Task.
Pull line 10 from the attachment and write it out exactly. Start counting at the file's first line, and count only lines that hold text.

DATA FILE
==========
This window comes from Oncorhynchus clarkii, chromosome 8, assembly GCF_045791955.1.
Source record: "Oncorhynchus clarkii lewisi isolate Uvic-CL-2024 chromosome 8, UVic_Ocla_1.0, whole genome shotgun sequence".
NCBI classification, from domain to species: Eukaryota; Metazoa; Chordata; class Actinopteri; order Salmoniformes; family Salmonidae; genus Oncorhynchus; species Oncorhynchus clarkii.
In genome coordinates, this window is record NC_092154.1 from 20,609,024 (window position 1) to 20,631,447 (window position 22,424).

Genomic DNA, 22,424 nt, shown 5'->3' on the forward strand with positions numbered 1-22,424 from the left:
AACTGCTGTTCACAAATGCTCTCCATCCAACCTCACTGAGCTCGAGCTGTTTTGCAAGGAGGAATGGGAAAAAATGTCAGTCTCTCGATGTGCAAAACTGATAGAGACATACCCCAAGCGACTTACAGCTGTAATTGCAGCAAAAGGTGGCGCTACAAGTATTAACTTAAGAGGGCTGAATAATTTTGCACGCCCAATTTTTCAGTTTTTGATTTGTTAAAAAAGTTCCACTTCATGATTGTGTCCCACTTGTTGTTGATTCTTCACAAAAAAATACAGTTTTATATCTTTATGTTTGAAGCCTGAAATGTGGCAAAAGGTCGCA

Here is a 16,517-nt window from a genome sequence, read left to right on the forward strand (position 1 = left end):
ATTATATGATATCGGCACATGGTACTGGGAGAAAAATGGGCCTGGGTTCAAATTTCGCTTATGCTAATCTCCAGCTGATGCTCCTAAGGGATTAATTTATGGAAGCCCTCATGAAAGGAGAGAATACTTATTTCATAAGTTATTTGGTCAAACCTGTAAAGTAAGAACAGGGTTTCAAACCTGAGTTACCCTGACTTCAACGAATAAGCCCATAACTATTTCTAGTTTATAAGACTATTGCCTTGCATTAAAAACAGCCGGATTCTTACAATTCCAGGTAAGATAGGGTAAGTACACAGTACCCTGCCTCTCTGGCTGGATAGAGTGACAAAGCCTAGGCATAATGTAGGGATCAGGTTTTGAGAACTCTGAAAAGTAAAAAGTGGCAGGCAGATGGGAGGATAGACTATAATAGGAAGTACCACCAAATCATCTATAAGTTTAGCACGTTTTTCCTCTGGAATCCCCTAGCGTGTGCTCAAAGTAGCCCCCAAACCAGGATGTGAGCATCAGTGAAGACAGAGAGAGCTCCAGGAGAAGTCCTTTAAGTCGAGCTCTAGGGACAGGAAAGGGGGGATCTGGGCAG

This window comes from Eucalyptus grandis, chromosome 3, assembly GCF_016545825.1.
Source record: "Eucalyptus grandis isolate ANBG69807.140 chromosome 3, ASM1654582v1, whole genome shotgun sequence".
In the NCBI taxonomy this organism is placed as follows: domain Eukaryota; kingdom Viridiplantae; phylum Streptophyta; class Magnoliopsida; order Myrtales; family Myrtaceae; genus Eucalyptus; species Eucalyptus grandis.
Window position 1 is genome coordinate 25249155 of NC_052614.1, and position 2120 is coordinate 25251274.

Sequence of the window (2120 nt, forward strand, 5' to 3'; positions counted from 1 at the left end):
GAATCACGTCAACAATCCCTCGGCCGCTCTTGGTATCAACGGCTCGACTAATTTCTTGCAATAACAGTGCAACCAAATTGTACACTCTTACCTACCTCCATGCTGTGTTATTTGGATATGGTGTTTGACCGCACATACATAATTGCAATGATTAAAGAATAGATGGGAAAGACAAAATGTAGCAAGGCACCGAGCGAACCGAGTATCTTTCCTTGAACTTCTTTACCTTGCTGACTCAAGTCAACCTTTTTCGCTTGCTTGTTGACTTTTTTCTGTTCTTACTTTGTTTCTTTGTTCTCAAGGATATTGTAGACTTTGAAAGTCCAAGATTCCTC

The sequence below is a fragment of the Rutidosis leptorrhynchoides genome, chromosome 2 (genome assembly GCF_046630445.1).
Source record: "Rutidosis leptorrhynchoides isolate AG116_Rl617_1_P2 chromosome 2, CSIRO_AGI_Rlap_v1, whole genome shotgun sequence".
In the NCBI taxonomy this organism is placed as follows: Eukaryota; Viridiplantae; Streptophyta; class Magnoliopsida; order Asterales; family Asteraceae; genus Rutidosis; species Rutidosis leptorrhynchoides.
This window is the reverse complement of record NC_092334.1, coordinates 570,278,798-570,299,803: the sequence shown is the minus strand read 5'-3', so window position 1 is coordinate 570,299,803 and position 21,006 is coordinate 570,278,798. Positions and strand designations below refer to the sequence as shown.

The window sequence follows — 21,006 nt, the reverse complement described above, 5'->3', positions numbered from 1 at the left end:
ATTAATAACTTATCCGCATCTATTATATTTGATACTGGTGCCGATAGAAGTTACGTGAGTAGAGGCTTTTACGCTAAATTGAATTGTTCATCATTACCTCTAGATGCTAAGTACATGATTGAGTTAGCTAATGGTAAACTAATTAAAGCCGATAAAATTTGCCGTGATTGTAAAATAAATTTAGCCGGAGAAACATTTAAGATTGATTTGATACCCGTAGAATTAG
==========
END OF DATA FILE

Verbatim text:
Source record: "Eucalyptus grandis isolate ANBG69807.140 chromosome 3, ASM1654582v1, whole genome shotgun sequence".